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Pirelli joins forces with Magneti Marelli and Brembo on new "Cyber Tire"

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Pirelli's Cyber Tire will most likely feature on high-end models such as the Lamborghini Gallardo to begin with (standard Pirelli winter tire pictured)

Pirelli's Cyber Tire will most likely feature on high-end models such as the Lamborghini Gallardo to begin with (standard Pirelli winter tire pictured)

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Three famous Italian automotive firms have joined forces to bring a new “Cyber Tire” to the market. While tire pressure monitoring systems have become commonplace on all but the most entry-level cars, these companies are working on a self-powered microchip-based system that reports temperature, pressure and load wirelessly to the car's computer.

Pirelli will work with Magneti Marelli on the electronic control systems and Brembo for the brakes on the new tire. The goal will be to develop a complete solution for car companies that will reduce their engineering costs and be easy to integrate into current product plans.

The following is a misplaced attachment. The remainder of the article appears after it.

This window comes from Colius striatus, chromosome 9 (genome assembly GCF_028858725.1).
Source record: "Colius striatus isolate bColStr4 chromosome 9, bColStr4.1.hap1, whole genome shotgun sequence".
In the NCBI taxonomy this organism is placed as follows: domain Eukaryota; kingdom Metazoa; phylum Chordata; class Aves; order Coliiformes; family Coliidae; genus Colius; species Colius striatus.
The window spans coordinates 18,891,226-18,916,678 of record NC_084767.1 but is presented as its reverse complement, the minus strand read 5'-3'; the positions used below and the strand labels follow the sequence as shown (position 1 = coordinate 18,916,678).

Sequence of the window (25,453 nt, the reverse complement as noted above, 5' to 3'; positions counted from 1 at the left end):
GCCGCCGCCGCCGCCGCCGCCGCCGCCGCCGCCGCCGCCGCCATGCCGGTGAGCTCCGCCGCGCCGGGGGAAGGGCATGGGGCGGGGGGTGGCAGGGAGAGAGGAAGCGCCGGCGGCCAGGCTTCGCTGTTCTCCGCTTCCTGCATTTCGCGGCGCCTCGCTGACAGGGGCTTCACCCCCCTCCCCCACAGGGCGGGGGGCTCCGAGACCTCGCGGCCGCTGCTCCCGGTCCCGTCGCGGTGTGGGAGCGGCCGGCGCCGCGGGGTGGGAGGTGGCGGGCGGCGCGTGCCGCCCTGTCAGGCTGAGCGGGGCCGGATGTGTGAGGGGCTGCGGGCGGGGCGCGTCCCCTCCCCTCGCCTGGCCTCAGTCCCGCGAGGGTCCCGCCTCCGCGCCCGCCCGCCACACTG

The system involves a piezoelectric power generation system and microchip applied to the inside of the tire's carcass. The rolling motion of the tire generates the electricity the system needs to function, so as long as the car is rolling, the tire can report its information. The Radio Frequency Identification (RFID) technology underlying the system is well-known and proven, allowing the tire to store its own production date, site and tire type. The hope is that by providing even more information on the tires' current conditions, systems like stability control and ABS will be able to function more precisely, helping to improve traction and safety in all situations.

In addition to the temperature and pressure-sensing features, a tri-axial accelerometer is also embedded in the tires, giving full 3D data to relate the tire's angle to the car's thrust angle, slip angle and the relative friction coefficients of each individual tire, in extremely fine-grained detail. With such ground-level information being streamed constantly to the car's computer, it will allow traction control and ABS systems to effectively respond before the driver is even aware of a problem, and even before the computer-controlled systems currently in use.

A similar product is being developed for motorcycles, and will be called the Cyber Tire Lean. The motorcycle implementation will be delivered to market first, expected to start as early as 2010. The automotive Cyber Tire is expected to enter production in 2011 or 2012.
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